COURSE Material
English Language Arts A30 (Grade 12)
English Language Arts A30 (Grade 12)

English A30 is a study of the time periods, themes, and voices of Canadian literature. It offers the student the opportunity to explore, from a Biblical perspective, a number of Canadian authors in a variety of literary genres, including the short story, the poem, the essay, the novel, and the play, and to continue their development of effective written and oral communication skills.

The workbook series contains the shorter literary selections for study. Other resources used for this course are Gully Farm, by Mary Hiemstra, Quiet in the Land, by Anne Chislett, and The Man from Glengarry, by Ralph Connor.

This course was developed to provide a Biblically-based study of language and Canadian literature while satisfying the objectives for Saskatchewan Learning’s ELA A30.

English Language Arts A30 is divided into seven units. At the completion of each of the units, the student should be able to:

Unit 1

  • recognize the time periods of Canadian literature
  • differentiate the characteristics of each literary period
  • evaluate the major themes found in Canadian literature
  • identify key authors within each literary period
  • summarize the main thoughts in the selections discussed
  • understand and outline the differences between comparison and contrast
  • contrast the main thoughts of selected literary works
  • compare the Indian legend of the great flood with the Biblical account

Unit 2

  • define the term "critical attributes"
  • gather critical attributes from a variety of readings
  • organize a set of critical attributes into a definition of the term "Canadian"
  • create an attribute web for the term "Canadian"
  • understand the format of an exploratory essay
  • write an exploratory essay
  • review the eight parts of speech

Unit 3

  • explain how selections studied illustrate the "diverse wonders" of the Canadian landscape
  • identify the main poetic devices used in each selection and explain how these contribute to the overall effect of the poem
  • outline the principal parts of the short story
  • explain how the selections studied illustrate the challenges of the Canadian landscape
  • create "dominant impression" in a poetic "landscape" composition
  • use personal experiences to write a "landscape" short story
  • identify the major parts of a sentence
  • identify mood in sentence structure

Unit 4

  • define and identify types of non-fiction prose (essays, journals, etc.)
  • summarize the events of Gully Farm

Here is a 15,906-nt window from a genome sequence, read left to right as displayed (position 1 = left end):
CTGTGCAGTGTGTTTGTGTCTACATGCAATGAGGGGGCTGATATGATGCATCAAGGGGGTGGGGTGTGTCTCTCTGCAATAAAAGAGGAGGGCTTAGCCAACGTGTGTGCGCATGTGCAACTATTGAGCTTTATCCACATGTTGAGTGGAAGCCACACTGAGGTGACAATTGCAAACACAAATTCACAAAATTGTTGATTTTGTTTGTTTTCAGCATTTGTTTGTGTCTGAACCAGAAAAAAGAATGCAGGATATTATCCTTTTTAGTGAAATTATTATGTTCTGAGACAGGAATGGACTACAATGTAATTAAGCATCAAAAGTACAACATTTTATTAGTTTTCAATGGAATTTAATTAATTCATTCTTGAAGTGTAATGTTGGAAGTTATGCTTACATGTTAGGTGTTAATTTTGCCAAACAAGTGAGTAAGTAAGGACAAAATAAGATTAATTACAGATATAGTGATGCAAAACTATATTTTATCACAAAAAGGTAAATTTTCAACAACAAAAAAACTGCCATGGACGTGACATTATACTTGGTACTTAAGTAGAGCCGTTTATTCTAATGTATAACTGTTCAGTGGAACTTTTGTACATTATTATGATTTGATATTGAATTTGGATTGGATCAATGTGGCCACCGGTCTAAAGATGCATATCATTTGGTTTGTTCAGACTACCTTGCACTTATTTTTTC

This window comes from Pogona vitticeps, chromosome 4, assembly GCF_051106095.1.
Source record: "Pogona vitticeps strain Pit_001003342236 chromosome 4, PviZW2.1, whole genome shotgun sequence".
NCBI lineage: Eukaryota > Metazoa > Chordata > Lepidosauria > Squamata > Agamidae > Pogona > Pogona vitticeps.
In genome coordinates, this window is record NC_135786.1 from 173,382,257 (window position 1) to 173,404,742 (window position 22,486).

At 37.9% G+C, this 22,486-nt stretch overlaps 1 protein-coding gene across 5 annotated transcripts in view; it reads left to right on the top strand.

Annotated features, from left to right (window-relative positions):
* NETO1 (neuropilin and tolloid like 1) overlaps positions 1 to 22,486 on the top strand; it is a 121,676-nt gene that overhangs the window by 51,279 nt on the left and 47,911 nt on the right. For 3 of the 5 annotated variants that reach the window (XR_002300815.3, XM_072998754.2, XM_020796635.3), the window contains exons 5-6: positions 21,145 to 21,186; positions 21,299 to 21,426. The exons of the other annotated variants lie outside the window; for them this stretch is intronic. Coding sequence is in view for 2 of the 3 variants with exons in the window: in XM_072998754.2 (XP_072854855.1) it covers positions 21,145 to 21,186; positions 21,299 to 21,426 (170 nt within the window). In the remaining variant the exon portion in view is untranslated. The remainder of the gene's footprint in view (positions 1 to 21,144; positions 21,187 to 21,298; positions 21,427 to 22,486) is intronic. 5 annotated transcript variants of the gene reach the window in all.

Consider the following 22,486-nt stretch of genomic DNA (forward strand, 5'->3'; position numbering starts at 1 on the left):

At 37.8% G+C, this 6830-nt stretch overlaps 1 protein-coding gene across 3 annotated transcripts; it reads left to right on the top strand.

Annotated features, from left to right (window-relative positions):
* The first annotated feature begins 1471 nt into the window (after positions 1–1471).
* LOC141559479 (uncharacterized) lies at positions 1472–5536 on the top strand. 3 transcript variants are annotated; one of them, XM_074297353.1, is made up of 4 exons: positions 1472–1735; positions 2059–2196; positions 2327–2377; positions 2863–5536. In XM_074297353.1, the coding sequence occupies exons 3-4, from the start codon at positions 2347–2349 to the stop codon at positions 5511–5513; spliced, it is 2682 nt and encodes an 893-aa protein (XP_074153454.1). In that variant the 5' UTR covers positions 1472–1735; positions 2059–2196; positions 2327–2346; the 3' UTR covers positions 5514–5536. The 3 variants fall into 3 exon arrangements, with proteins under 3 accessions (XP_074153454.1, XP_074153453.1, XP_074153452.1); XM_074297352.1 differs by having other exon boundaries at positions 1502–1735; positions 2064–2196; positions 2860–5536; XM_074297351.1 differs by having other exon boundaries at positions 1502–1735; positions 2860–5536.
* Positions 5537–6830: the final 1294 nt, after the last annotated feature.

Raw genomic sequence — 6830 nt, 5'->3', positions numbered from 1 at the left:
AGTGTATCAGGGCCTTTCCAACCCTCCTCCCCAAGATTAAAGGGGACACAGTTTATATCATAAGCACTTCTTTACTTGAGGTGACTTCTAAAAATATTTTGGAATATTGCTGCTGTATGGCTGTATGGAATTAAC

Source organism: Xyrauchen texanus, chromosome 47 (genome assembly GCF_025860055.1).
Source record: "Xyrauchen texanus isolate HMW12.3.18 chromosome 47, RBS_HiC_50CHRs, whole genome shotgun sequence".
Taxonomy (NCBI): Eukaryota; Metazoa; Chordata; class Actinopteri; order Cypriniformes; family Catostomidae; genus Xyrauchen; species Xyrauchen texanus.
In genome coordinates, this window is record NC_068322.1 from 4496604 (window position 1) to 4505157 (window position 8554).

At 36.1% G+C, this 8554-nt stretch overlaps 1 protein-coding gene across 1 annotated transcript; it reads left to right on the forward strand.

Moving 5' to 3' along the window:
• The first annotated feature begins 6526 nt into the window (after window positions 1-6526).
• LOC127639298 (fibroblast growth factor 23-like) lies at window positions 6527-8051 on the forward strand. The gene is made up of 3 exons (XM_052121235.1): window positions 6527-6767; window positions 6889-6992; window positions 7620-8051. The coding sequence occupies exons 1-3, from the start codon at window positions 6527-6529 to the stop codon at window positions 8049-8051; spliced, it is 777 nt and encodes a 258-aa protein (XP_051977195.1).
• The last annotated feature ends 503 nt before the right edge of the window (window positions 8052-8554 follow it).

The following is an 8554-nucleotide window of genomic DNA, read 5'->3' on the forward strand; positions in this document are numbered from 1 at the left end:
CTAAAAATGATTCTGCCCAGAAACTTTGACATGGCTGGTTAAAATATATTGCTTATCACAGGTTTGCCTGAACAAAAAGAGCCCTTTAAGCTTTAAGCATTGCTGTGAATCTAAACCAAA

• use Gully Farm to illustrate one of the prominent themes in Canadian literature
  • identify the four types of writing and outline the characteristics of each
  • write a narrative, descriptive, expository, and persuasive paragraph
  • identify different types of sentences
  • explain the difference between subordination and coordination

Unit 5

  • identify key writers in Canadian literature and their works
  • summarize selections studied
  • explain and evaluate their part in illustrating a particular Canadian "voice"
  • identify and correct common sentence errors such as the fragment, the run-on sentence, and faulty subject-verb agreement

Unit 6

  • identify past and present Christian contributors to our literary heritage
  • summarize the lives of Henry Alline, Agnes Maule Machar, Nellie McClung, Ralph Connor and Margaret Avison
  • evaluate and explain the main thought in works by each of these authors
  • use the vocabulary learned from these selections
  • identify the various literary techniques used by each of these authors
  • analyze and outline the plot development of the play Quiet in the Land
  • summarize the internal and external conflict in the play
  • create a character sketch for each of the main characters in the play
  • explain what a hero is, by Christian standards
  • outline the research process
  • develop an outline in order to present a pictorial essay on a Canadian hero

Unit 7

  • identify and correct common sentence errors
  • employ a variety of sentence structures for effective writing
  • outline the development of the novel in Canada
  • present a brief biographical sketch of Ralph Connor
  • summarize the plot of The Man from Glengarry
  • identify the main conflicts within the plot of this novel
  • compare and contrast several of the main characters
  • identify elements of local colour within the novel
  • write a character sketch of the main characters
  • outline the characteristics of a formal essay
  • proofread for mechanical accuracy
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